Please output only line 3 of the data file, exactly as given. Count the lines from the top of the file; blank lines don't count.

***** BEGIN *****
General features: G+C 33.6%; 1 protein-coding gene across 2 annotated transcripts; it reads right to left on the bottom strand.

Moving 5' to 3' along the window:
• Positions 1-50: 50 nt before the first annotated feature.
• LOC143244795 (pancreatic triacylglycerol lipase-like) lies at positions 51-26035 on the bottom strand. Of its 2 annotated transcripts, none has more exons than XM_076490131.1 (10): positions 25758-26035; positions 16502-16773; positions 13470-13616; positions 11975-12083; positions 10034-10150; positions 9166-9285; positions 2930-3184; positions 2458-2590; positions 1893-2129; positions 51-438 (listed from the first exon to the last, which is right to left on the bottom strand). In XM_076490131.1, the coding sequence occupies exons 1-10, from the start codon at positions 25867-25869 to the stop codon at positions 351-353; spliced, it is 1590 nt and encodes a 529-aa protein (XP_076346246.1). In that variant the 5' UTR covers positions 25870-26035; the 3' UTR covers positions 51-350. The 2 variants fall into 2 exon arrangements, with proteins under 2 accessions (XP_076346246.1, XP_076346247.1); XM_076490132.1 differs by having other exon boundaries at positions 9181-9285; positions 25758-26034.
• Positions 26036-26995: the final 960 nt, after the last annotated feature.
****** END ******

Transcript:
• Positions 1-50: 50 nt before the first annotated feature.